Phrasal adjectives that consist of more than two words are often flawed in construction, perhaps because writers are hesitant to complicate a phrase with more than one hyphen. But hyphens are cheap and handy linking devices, and as these sentences show, their proper use enhances clarity.
1. “The high cost of the multi-million dollar catamarans caused many boats to drop out of the competition.”
What, exactly, is a dollar catamaran, and what does it mean to describe it as multi-million? That’s the format of the question anyone who describes the cost of something should ask before considering such a sentence complete and correct.
For one thing, the prefix multi-, like most prefixes, is almost invariably attached to another word without a hyphen (exception: if the other word begins with an i), but the resulting compound, multimillion, should be attached to dollar to modify what type of catamaran is under discussion: “The high cost of the multimillion-dollar catamarans caused many boats to drop out of the competition.”
2. “He met all the deadlines for the challenging four-week long assignment.”
The error here is the same as the second one in the previous example — the lack of a hyphen creates the impression that the last word in a phrasal adjective is itself modified by the preceding word or words. This sentence refers to a long assignment that is four weeks in nature. But long belongs with “four-week,” so it should be hyphenated to week to complete the phrase modifying assignment: “He met all the deadlines for the challenging four-week-long assignment.”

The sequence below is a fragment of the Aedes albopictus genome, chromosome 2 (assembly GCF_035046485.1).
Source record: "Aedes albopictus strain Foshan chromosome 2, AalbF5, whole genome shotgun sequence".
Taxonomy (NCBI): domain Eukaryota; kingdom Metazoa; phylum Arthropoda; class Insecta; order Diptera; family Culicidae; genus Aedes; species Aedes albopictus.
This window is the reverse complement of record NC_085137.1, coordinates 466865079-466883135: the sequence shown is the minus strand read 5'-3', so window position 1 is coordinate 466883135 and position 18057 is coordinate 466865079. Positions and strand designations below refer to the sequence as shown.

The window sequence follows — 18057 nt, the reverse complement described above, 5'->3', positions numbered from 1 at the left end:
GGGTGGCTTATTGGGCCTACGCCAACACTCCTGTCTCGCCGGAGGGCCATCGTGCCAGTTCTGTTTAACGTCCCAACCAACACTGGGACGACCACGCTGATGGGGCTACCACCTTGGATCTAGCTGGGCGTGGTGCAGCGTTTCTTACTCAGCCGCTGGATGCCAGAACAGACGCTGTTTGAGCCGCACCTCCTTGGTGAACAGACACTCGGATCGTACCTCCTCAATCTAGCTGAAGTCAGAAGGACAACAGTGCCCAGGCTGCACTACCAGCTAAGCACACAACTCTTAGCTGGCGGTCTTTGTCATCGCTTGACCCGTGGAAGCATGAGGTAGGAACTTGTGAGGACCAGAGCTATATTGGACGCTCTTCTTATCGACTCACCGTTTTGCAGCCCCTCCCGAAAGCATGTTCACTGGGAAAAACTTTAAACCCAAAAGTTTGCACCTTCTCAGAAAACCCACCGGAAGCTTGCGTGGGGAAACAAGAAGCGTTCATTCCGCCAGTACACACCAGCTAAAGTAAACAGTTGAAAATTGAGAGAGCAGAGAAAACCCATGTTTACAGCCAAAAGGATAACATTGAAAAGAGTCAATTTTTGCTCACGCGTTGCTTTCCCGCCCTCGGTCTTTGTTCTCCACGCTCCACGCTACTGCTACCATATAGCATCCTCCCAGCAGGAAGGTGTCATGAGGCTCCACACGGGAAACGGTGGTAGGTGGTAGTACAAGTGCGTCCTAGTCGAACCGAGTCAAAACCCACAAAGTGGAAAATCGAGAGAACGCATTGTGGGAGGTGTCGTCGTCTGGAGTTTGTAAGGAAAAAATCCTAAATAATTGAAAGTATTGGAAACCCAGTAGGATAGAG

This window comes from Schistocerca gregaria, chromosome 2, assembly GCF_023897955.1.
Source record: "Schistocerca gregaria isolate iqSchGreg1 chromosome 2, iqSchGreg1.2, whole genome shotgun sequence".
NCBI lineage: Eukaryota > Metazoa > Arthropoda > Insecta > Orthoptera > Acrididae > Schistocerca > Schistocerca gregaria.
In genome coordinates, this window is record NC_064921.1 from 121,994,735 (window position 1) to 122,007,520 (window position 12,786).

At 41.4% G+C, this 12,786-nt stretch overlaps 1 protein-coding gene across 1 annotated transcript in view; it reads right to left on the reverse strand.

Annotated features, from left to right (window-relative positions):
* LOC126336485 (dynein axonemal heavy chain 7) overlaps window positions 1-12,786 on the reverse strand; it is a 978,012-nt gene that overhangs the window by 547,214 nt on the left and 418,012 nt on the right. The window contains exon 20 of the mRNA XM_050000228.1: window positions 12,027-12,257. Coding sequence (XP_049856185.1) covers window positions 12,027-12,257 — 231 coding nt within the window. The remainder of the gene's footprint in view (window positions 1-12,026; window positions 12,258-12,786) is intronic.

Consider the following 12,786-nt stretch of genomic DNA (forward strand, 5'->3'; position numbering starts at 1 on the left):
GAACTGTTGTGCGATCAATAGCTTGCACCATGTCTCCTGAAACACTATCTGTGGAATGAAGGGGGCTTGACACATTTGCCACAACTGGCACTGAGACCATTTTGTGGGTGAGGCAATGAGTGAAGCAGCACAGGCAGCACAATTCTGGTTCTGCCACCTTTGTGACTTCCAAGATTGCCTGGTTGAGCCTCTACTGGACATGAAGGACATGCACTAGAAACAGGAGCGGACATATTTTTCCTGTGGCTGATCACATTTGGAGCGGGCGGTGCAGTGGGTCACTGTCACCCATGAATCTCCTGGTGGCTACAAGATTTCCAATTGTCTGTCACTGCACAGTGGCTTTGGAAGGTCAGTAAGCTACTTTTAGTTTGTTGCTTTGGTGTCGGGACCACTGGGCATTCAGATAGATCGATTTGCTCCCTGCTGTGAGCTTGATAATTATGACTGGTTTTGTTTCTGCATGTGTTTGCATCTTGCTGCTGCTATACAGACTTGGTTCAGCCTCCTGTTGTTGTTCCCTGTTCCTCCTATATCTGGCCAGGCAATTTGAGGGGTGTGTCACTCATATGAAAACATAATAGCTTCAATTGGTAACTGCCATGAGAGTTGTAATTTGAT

3. “The adviser some call the world’s second-most powerful man prefers to work behind the scenes.”
Second-most is a nonsensical modification of “powerful man.” Powerful is part of the ranking, so it should be part of the phrasal adjective: “The adviser some call the world’s second-most-powerful man prefers to work behind the scenes.”
4. “Listen to any song from our vast collection of twentieth and twenty-first century music.”
This invitation refers to music of the twentieth and twenty-first centuries, not century music of the twentieth and twenty-first. Twentieth is an elided form of twentieth-century, so it should be followed by a suspensive hyphen, and century should be attached to twenty-first with another hyphen: “Listen to any song from our vast collection of twentieth- and twenty-first-century music.”
5. “Business must be good for small-businessman John Smith.”
Because businessman is a closed compound, this sentence requires a different solution — but not “Business must be good for small-business-man John Smith.” Here, too, an appositive — one or more words that rename something — is mistaken for a phrasal adjective. For the sentence to work, the appositive must be reworded so that small and business can be hyphenated to modify just what John Smith is — an owner of a small business: “Business must be good for small-business owner John Smith.”